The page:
Wednesday, July 13, 2005

About Damned Time

The National Hockey League (remember the National Hockey League?) and the NHL Players Association (remember hockey players?) agreed Wednesday in principle to end the owner's lockout that had plagued the sports landscape of North America for the last year. Game on, y'all. GAME THE HELL ON.

The NHLPA is claimimg they took the biggest hit, agreeing to a salary cap under 40 million dollars and agreeing to cost certainty to appease the owners, who agreed to restructure free agency, rolling age limits back from 31 to 27. If you're still with me, that's the sexy part. I'll spare you the rest, because I don't get it either, but the millionaire players will once again do their best to fill the stadiums of the billionaire owners.

I personally won't pay to see the Chicago Blackhawks, who are easily the greatest American hockey franchise, because owner Bill Wirtz is still the owner. He's almost single-handedly driven this once-proud ord-ni-zation, with the greatest uniform in sports, a once-rabid fan base, a great facility (not as great as their old one, but whatever), and fertile ground for developing the next two generations of hockey fans, into the nether regins of the standings, having made the playoffs once in the last sevn years.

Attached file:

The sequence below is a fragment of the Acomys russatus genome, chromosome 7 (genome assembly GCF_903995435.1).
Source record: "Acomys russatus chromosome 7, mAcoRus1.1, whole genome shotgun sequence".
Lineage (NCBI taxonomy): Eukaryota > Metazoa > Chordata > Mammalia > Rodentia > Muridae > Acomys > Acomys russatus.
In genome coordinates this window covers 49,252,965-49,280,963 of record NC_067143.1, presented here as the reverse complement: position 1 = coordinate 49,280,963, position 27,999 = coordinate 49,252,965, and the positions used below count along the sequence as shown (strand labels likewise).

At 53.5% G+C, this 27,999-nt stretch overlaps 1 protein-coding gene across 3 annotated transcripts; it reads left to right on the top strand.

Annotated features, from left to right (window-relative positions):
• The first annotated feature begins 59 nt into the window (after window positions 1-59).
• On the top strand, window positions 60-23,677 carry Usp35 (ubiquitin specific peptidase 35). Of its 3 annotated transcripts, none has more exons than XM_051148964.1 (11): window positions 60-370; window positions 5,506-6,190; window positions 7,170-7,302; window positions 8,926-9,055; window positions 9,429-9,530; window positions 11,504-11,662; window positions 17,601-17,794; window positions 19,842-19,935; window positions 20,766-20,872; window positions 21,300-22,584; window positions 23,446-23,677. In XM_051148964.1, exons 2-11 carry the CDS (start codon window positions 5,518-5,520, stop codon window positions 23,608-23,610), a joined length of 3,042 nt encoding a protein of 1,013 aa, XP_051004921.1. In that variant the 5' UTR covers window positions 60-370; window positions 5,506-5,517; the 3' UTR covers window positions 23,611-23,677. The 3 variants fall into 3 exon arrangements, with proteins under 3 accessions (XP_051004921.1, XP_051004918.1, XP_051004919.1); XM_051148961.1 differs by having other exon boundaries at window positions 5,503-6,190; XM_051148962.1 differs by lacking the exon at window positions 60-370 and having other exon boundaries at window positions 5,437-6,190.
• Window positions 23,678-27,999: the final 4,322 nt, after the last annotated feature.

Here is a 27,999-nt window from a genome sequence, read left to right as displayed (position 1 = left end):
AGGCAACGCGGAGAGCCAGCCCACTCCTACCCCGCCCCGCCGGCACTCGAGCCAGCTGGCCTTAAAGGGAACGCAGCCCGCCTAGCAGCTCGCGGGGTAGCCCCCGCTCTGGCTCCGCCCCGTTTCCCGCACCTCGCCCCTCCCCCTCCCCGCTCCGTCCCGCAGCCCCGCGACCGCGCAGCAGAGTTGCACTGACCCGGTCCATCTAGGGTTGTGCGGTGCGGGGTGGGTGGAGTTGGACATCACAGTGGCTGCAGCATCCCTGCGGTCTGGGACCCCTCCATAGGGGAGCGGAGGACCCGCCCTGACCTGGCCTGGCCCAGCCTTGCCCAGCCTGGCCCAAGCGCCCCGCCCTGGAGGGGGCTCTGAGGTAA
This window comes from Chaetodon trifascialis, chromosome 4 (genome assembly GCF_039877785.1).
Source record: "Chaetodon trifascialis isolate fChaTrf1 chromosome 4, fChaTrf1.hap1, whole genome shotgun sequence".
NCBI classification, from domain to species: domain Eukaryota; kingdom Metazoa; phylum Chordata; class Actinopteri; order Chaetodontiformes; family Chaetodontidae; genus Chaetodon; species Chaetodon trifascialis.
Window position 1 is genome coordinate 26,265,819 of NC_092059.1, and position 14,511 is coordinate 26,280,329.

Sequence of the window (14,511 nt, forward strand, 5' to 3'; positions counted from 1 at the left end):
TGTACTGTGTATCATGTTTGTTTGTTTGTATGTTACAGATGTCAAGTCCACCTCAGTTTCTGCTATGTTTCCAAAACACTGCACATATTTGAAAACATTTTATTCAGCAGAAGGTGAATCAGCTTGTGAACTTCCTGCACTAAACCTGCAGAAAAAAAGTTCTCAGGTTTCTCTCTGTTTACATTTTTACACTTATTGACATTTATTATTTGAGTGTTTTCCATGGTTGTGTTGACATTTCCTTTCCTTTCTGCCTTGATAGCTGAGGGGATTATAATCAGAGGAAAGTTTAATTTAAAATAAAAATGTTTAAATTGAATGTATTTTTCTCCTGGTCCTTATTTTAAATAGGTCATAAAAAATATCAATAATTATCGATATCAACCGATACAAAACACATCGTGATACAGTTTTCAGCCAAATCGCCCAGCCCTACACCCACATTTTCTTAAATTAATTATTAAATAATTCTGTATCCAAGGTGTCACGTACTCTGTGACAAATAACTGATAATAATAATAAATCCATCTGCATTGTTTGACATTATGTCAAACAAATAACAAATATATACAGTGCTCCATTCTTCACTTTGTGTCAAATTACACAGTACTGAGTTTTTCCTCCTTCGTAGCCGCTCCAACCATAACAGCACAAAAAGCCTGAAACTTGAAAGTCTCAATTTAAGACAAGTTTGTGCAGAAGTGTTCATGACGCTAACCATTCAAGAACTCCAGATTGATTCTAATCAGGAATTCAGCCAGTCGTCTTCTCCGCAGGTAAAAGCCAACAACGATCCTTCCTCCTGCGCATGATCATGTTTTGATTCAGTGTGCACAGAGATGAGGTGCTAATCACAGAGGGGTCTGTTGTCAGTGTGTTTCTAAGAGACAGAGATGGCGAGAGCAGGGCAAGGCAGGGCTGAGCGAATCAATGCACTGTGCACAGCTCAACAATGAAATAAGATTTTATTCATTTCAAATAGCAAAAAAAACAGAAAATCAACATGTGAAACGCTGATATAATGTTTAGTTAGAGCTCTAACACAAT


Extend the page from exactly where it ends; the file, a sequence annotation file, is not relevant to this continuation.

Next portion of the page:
Wirtz's biggest crime is perceived to be frugality. There's a story that he once told his GM, and I paraphrase, "Don't you go getting any ideas about winning any Stanley Cups now. They're too expensive." So, great. The Hawks have gone with unproven youngsters for many years now, trying desperately to develop talent instead of shopping for free agents, and it ain't worked. They have a fine goalie in Jocelyn Thibault, and two fine young players in Tyler Arnason and Kyle Calder. (I know they're fine young men, because I've met them.) That's the good news. The better news is the Hawks were not hawkish with the purse strings before the lockout (and remember, it was a lockout instigated by the owners, and not a strike by players) and now have a little more money to play with than some other teams. What they'll do with it, I have no idea. They also have a new coach in Trent Yawney, whom I remember best from being spun in the air and landing thud on his helmet near center-ice in Montreal about 15 years ago. He's unproven as a top-level coach, but the Hawks (and their plus ca change, plus c'est la meme chose GM Dale Tallon) seem high on his go-get-'em style.

Here's the problem: The sins of the past. Wirtz has nearly killed the sport in this fertile delta for hockey. As long as I've been cognizant of what TV and radio are, the Blackhawks have never shown their home games on television. Comes the FOX-TV contract in the mid-90s and hey presto, they actually showed a few Hawks home games in the mix. But not many. When critics wail, Wirtz has always preached loyalty to his season-ticket holders, saying that showing home games on (once) free or (now) cable TV would be a slap in the face to the thousands of loyal season-ticket buyers. There's some antiquated, yet perverse logic in that concept, but here's the dilly-yo, Billy-o:

Y'all ain't got a season-ticket base anymore.